I agree that good management would suggest taking him out of the picture as his is occupying a really prime territory, and probably putting positively average genes around the place everytime he breeds, however try as we might, he seems to know everytime we get anywhere near his end of the wood. I dont think it is any co-incidence that he has lived so long in that particular place as it doesnt seem to matter which direction you approach, that swirling wind always seems to get a whiff of your scent to him to alert him that you are about. That is why he has got so old.
    My mate had a similar situation a couple of years ago, and he elected to shoot the animal. within days of removing the poor old buck, a medal quality buck had taken over the spot.
    I mean, it is not as if we havent tried to shoot this one many many times. He just seems to have a sixth sense of when danger is around, so he slinks back to the safety of the holly thicket. Very Clever buck this one!!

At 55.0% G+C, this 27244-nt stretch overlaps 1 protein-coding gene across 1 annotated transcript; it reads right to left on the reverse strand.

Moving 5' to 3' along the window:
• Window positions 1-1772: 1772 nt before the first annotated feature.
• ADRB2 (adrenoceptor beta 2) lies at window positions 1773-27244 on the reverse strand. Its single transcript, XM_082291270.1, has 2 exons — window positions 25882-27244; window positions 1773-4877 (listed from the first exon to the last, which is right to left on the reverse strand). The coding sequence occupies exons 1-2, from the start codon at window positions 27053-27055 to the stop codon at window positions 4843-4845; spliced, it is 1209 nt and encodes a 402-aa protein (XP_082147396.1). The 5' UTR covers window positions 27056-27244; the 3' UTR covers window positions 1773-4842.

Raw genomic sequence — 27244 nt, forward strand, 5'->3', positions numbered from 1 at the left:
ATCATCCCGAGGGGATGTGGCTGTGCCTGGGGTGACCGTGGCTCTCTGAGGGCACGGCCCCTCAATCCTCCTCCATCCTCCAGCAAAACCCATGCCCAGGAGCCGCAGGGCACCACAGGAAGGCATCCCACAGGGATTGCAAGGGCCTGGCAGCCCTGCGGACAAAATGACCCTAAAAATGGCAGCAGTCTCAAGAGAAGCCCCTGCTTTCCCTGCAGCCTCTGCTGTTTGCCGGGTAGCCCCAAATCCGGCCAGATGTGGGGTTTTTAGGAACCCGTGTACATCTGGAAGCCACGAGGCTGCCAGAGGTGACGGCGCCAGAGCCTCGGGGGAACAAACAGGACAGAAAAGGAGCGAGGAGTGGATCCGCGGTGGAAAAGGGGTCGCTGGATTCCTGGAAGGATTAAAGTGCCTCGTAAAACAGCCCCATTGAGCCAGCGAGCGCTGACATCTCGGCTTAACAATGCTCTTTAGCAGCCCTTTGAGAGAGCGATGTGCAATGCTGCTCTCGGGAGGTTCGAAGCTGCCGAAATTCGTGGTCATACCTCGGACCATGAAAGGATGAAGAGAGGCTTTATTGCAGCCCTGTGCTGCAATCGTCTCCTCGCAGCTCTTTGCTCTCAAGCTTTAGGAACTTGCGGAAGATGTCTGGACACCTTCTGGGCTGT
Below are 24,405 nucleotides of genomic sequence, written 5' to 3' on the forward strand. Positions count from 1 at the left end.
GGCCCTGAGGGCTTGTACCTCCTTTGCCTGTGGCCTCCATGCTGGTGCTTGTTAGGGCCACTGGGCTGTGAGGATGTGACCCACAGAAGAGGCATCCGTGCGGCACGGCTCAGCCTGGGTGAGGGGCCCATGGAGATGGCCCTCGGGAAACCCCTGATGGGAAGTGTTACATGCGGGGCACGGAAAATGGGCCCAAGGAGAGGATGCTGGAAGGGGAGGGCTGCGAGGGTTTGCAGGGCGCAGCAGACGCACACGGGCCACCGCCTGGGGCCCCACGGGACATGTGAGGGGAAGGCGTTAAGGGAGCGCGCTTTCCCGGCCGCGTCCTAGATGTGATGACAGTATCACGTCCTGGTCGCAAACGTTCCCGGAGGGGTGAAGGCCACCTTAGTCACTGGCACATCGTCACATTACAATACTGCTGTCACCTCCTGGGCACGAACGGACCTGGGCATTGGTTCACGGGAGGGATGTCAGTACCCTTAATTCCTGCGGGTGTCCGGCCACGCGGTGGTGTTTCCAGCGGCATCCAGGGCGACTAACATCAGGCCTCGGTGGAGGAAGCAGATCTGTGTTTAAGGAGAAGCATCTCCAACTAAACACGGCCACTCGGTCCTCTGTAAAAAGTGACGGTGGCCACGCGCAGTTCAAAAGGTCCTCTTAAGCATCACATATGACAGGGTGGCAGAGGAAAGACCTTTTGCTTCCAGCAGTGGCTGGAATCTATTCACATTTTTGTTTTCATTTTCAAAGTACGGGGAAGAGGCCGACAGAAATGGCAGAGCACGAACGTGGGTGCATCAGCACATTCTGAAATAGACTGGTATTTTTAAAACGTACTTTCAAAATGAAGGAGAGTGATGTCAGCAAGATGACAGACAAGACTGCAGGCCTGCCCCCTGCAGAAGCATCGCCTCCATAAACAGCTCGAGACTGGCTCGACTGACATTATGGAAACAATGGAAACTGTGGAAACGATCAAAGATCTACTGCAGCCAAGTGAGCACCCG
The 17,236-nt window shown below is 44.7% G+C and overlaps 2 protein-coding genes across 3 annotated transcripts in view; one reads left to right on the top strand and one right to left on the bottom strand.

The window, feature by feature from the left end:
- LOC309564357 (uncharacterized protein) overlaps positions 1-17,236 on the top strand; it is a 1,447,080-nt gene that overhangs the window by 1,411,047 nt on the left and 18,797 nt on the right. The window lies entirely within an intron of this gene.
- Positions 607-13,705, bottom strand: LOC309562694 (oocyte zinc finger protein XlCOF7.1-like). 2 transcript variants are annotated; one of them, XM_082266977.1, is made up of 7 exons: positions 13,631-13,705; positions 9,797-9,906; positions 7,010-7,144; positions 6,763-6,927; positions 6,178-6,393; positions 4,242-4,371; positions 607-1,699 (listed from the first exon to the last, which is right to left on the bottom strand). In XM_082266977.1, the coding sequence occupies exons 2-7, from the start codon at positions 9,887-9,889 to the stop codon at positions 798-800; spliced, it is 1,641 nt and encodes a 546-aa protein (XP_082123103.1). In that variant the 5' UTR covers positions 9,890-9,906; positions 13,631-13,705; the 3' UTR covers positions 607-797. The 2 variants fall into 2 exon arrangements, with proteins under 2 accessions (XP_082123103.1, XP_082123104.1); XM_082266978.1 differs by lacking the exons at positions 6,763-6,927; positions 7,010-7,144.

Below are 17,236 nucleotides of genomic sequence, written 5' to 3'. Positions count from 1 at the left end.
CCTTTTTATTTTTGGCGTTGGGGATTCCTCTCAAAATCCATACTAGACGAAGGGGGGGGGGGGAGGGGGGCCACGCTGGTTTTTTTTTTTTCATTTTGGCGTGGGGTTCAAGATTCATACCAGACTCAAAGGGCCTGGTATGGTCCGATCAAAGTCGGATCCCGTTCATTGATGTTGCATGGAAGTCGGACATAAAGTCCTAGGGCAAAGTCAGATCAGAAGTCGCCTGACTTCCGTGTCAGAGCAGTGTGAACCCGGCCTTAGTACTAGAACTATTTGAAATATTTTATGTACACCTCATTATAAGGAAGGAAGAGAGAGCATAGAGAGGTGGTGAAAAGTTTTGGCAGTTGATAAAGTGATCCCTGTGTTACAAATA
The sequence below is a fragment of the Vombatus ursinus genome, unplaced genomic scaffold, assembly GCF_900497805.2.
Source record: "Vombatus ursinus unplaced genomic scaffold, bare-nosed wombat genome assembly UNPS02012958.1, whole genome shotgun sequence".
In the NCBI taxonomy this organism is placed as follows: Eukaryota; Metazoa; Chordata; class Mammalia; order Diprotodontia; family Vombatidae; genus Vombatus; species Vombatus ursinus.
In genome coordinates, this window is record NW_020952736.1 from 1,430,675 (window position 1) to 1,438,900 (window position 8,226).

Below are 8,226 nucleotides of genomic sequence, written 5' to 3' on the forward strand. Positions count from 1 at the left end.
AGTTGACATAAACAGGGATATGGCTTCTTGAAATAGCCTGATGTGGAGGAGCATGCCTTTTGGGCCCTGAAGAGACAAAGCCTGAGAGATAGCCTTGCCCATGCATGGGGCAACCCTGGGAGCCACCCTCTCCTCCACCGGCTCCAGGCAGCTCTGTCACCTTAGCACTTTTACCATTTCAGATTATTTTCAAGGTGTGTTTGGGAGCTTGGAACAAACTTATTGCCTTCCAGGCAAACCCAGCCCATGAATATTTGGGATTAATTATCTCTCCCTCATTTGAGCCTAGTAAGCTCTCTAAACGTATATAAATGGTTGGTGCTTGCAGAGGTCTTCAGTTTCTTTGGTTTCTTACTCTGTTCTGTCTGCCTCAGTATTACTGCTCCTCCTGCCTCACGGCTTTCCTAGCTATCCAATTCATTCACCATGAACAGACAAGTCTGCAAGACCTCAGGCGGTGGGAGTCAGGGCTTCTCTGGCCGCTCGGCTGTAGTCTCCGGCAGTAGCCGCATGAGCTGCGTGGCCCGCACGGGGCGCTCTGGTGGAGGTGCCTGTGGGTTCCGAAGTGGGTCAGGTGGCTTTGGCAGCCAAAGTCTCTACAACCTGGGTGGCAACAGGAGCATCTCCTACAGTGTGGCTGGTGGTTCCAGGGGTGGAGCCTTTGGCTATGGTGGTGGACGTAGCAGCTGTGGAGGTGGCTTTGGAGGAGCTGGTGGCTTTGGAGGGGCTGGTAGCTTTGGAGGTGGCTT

Lakey

  7. #7
    I just would not make a special effort to shoot him.If he starts getting old and slow he will present himself to you for an easy shot

  8. #8
    Quote Originally Posted by mickjgardner View Post
    I just would not make a special effort to shoot him.If he starts getting old and slow he will present himself to you for an easy shot
    +1 on that, its the natural order that when he loses his smarts, he will get himself in front of you but, as said above, I would not make a determined effort to get him. I think it is clear to all who read your post that you will not take him to make up numbers, your respect for him is evident in every line.

  9. #9
    can you not walk in with 3 or 4 people, and leave one up a high seat?